Welcome to Amanya Maloba

Today I’d like to welcome a young American writer, Amanya Maloba, to the blog. Amanya’s book HARVEST was a grand finalist in the 2014 Vine Leaves Vignette Collection Award. Harvest-final-cover_frontI love the way Amanya uses food to explore a variety of topics about life and relationships. She has written a post about the different elements in the book, and how and why she came to write it.

Over to you Amanya (photo courtesy of Amongst the Wolves)Maloba120114

Harvest began as a checklist of all the foods that had powerful memory association, whether from my personal life or from stories I’ve heard and read. Though I didn’t set out to write a collection of vignettes, I found myself churning out short, highly sensory pieces that fit under the thematic umbrella of food. Though I started from a highly personal perspective, many foods have cultural and historical associations much richer than my own narrow scope.

I have always felt that time is a fluid concept and that as humans we have insight and responsibilities to time and spaces other than the ones in front of us. This sense of transience is exemplified with food—the cycle of planting, waiting, and harvesting shows continuity of life and how at any moment in the cycle there is a past and a future.

Throughout Harvest I played with the passage of time, setting the main character, Sukari, in times that reflect her personal and historical past. Since one of the goals with Harvest was to illuminate the anthropology of certain foods, there was a great deal of research involved in the process. At the time of writing, I had just finished reading a good deal about continuities between African and American cultures. I had unearthed for myself a wealth of seemingly national secrets about where so much of our everyday foods, music, and words came from and wanted to find a way to naturally integrate that into the sensual and colorful narrative. One such piece, “George Washington’s black-eyed peas,” blends together the historical facts that the first American president did use his slaves’ teeth for his dentures and did in fact plant 40 bushels of the crop on his plantations, with the emotional reactions of the President and the slave.  While the character voice remains the same despite crossing time and space boundaries, I made a deliberate effort not to take liberties with the facts. It was critical to me that this buried history of the people of the African Diaspora be preserved and presented in its true form.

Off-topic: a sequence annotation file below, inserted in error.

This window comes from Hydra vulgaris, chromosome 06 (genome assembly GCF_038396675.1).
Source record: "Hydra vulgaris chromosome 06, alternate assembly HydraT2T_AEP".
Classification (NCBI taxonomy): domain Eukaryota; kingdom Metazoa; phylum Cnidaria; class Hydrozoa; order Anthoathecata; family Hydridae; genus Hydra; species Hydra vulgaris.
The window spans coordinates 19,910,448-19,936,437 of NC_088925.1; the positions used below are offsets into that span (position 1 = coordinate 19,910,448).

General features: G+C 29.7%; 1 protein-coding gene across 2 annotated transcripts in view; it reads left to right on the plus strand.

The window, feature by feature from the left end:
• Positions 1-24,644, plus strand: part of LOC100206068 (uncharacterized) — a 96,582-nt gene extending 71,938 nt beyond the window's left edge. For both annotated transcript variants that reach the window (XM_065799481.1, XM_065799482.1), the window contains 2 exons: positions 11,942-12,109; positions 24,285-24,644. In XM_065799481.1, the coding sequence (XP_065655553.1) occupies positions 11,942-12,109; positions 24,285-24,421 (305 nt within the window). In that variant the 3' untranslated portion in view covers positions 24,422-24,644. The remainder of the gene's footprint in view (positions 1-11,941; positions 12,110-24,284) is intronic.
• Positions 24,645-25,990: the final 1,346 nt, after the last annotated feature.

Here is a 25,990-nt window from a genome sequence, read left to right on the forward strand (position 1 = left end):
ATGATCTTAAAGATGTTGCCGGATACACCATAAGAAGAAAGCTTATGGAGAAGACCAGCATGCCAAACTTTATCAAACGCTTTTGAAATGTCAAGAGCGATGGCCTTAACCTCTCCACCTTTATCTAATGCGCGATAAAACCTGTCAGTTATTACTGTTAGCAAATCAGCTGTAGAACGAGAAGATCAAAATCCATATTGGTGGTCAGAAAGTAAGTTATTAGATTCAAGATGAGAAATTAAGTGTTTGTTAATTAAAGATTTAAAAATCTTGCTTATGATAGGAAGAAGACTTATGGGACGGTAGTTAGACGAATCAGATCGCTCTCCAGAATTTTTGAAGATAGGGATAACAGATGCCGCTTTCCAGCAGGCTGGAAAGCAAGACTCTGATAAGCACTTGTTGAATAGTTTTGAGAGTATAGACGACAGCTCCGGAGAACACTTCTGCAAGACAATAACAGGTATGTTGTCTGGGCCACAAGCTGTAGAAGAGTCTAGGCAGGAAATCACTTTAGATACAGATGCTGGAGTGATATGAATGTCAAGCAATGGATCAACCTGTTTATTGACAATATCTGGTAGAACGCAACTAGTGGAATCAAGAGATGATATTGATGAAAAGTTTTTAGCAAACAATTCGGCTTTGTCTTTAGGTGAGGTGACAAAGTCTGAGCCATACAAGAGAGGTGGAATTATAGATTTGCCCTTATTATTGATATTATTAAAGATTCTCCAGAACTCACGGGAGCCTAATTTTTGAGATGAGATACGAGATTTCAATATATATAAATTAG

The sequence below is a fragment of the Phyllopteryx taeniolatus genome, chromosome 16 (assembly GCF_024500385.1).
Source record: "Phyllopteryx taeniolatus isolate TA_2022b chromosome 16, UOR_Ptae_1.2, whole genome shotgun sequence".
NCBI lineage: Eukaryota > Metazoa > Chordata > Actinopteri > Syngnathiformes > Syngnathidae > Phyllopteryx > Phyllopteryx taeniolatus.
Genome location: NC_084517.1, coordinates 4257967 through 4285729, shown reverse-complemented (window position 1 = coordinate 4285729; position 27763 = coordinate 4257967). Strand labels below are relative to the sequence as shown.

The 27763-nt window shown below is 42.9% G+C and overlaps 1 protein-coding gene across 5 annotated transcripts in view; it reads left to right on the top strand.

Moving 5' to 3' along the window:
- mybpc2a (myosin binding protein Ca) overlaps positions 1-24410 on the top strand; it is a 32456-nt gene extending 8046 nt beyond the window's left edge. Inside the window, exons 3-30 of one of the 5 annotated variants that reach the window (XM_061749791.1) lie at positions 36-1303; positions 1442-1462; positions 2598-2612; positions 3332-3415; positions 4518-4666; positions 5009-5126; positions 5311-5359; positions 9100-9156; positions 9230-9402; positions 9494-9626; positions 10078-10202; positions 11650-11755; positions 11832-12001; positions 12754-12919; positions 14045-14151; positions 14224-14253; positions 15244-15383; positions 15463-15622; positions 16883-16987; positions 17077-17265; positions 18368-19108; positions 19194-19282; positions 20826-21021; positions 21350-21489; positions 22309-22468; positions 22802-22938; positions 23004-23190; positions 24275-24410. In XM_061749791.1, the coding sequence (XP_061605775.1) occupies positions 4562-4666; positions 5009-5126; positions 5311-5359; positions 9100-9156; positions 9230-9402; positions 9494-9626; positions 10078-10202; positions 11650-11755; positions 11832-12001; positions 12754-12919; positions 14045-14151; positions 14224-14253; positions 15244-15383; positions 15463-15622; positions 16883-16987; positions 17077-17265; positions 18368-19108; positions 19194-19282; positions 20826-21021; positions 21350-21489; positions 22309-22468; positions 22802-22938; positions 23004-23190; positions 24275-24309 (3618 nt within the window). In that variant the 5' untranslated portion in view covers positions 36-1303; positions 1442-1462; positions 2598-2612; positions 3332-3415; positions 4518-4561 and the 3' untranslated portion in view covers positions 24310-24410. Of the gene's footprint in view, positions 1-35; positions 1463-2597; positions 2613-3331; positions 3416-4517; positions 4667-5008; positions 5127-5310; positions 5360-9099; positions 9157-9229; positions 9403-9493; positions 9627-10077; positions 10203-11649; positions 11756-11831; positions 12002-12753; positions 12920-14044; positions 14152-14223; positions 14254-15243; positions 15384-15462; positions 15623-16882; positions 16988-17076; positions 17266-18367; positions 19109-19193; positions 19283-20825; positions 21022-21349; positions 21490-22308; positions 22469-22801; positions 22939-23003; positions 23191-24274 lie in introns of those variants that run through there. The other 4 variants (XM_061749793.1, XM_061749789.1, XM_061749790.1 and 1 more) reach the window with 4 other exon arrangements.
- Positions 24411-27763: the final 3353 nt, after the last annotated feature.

I’m not the type of writer to set out with defined goals for characters or an exact storyline, so I gave myself a lot of freedom in penning Harvest. I encouraged myself to explore the corners of my creativity and treated the book as a total experiment. The only standards I held myself to were that Harvest must be honest at the personal, cosmic, and cultural levels, and that the stories and culture of the African Diaspora be honored. Recently, much attention has been justly given to the fact that in the United States there exists a war on black bodies. This war is as old as the stories in Harvest, and I’m proud to offer stories of abundance and love especially now as the 500-year-old whip continues to crack loudly on our backs.

If you’ve enjoyed Amanya’s post and would like to check out her book, you can find purchase links here

Amanya Maloba is a fashion writer, stylist, and published author. She holds a Bachelor of Arts in English Language and Literature from the University of Chicago. Her fashion writing and photography has appeared in numerous print and online publications including the Huffington Post, Refinery29, and CollegeFashionista. Amanya has also participated in style campaigns with Finish Line and eBay. Harvest, published in July 2014 by Vine Leaves Literary Journal, is Amanya’s first collection of fiction. Amanya’s style and writing is influenced by her Kenyan heritage as well as her time living in London and miscellaneous travels.

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5 Comments

  1. Debbie Young says:

    Interesting insights there, Lindsay, because I’ve got this book on my bedside table and am half way through it now! Great to “meet” you here, Amanya!

  2. Polly says:

    Not keen on the thought of a 500 year old whip continuing to lash…
    Interesting post and good to ‘meet’ Amanya.

  3. Maureen Hall says:

    I really didn’t believe that such prejudice could still exist in the 21st Century. That image of the 500 year old whip is so powerful! I didn’t think I’d be interested in a book about food, either. It’s now on my reading list! Thank you, Lindsay, for introducing me to another new book, and thank you, Amanya, for such an interesting, insightful blog. Looking forward to reading the book!

  4. Amanya says:

    Thank you, ladies! It is nice to ‘meet’ you all as well. The image of the whip is disturbing, but is the most accurate. Sad, yet true. I tried to illuminate the immense pain of this knowledge as well as the opposing, equally immense joy of the culture in Harvest.

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